Sunday, January 16, 2022

The Murata Cheerleaders, robotic cheerleaders that dance in sync


 

Murata Cheerleaders

(EFE) - Tokyo (EFE) - Murata, a Japanese technology company, unveiled its next generation of robots today in Tokyo, consisting of ten little and happy cheerleaders who can hold onto a ball and do synchronized choreography without clashing.

Each robot is equipped with three gyro sensors that detect their leaning direction and cause them to move in that direction.

During the wheel presentation today, project leader Koichi Yoshikawa remarked, "We want the Murata Cheerleaders to inspire young researchers in their new discoveries and put smiles on people's faces around the world."

The robots, which will not be sold, incorporate technologies that could be useful in the real world and highlight Japan's inexorable robotics growth.

Their 36 centimeters in height and 1.5 kilos in weight are sufficient to give them an hour of autonomy and conceal the secrets that allow these cheerleaders to swing at 30 centimeters per second without hitting or falling.

To accomplish this, each robot is equipped with three gyro sensors that detect the direction in which they are leaning and cause them to move in that direction. This is an update of the system developed for the previous Murata Boy and Murata Girl models, to which a technology that allows them to detect angles of rotation has been added.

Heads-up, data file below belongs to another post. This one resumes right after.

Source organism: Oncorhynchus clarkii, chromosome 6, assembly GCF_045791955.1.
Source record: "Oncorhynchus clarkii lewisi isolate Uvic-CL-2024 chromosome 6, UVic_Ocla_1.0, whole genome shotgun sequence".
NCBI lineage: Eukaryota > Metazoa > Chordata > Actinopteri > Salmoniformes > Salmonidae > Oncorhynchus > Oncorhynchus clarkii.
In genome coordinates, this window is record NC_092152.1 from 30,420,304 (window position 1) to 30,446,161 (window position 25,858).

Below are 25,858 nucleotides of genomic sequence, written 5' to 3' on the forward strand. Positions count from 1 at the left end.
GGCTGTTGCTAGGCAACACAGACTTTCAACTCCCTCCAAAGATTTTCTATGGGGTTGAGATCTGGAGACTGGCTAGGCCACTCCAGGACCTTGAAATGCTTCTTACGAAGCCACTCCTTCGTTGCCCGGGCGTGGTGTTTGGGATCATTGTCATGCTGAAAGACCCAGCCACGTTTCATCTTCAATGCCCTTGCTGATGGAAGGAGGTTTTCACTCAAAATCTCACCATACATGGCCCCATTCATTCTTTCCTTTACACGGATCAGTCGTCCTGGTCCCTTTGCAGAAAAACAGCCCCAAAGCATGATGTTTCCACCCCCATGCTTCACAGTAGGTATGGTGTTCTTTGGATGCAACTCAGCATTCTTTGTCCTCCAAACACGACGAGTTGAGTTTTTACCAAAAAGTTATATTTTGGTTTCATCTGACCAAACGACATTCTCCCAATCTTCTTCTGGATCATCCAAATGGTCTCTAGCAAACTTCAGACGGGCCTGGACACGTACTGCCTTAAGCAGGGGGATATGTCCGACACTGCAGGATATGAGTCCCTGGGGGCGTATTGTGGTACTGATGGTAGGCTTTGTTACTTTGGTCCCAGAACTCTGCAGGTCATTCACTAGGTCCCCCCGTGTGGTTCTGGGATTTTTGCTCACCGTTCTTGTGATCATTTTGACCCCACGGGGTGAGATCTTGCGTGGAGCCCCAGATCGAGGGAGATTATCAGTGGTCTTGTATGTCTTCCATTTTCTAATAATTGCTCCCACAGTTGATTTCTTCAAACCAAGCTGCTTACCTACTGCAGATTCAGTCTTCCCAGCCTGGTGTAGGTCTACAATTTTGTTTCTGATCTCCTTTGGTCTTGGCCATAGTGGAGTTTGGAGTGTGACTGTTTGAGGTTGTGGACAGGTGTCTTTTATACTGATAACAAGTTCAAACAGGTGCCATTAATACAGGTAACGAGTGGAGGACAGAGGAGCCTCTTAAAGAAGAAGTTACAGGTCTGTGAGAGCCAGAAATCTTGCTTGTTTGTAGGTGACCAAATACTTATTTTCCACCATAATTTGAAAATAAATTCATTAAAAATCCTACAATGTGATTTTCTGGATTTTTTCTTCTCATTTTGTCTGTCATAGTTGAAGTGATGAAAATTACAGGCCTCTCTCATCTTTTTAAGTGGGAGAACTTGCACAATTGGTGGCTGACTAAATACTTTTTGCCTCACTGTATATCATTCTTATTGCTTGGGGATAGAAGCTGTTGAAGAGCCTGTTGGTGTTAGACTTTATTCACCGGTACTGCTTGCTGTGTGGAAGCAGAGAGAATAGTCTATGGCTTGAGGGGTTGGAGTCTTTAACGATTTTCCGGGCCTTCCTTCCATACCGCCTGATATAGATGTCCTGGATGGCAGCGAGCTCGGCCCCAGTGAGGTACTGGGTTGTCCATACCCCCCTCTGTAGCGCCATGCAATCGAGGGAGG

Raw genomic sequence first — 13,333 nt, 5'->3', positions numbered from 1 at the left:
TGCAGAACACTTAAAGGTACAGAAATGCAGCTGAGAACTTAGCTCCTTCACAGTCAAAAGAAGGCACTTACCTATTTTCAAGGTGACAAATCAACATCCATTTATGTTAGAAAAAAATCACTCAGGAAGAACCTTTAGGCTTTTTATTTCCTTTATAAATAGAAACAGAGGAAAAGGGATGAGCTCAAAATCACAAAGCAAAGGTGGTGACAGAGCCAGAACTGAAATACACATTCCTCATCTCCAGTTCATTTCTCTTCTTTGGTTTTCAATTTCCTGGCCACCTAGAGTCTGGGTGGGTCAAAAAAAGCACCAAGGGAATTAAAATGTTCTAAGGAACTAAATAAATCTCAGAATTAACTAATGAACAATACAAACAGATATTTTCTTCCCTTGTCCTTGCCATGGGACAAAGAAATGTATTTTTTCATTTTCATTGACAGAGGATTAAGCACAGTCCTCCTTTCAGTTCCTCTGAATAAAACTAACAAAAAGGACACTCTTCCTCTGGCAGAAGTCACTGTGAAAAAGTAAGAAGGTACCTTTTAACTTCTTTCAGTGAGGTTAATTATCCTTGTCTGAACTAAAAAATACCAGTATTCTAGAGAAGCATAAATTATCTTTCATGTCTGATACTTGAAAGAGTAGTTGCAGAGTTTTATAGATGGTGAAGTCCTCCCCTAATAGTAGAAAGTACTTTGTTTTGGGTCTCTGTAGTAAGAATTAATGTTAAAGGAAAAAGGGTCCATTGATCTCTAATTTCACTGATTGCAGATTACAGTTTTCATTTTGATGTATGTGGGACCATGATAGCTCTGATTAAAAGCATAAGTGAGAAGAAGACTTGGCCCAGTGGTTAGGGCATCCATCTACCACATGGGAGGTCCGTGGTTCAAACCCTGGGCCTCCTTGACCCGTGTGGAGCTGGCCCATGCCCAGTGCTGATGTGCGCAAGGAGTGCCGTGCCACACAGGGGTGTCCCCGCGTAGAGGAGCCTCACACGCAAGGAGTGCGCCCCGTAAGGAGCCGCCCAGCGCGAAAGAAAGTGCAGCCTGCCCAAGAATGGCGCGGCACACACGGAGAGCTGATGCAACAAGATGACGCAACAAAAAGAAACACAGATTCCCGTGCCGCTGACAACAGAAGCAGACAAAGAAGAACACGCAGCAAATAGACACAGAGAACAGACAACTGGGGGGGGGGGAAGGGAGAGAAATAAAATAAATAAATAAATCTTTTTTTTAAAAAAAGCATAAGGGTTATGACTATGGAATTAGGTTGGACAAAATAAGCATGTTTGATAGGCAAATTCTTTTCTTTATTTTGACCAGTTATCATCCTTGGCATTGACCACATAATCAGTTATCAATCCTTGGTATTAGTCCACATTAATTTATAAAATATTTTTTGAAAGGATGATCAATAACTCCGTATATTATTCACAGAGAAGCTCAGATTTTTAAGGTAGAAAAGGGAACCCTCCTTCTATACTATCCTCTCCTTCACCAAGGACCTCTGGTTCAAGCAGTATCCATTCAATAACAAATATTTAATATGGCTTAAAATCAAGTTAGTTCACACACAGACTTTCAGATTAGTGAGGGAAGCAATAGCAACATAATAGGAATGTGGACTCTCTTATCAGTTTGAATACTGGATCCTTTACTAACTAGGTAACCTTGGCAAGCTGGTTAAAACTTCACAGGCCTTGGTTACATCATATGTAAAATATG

According to Yoshikawa, these sensors are identical to those found in cameras, automotive navigation systems, and the most recent electric stability control (ESC) systems in vehicles, which keep them from skidding.

In addition, each robot has five ultrasonic microphones and four infrared sensors hidden in its helmet that identify its present position and allow it to locate anything within a 16-meter radius, even in the dark.

The data obtained by these sensors is transmitted among them over a wireless network, allowing each cheerleader to properly find the others while dancing with their multicolored LED pom-poms and avoid any possible collisions.

This group control technique was created in partnership with experts at Kyoto University's Matsuno Laboratory and can be used to develop "safer and more efficient" vehicles and transportation in the future, according to Yoshikawa.

Other potential applications for this sensing and communication technology include energy management systems for homes and buildings, as well as the transmission of people's vital signs and "advanced" healthcare, he added.

The Murata Cheerleaders, whose public debut coincides with the company's 70th anniversary, are the fourth generation of Murata robots, following the introduction of the first Murata Boy in 1991, the second in 2005, and the arrival of Murata Girl in 2008.

The new Murata cheerleaders will be on exhibit at the forthcoming Ceatec 2014 in Tokyo, where they will be on display between October 7 and 11.


Article Author Gerluxe Image: Murata

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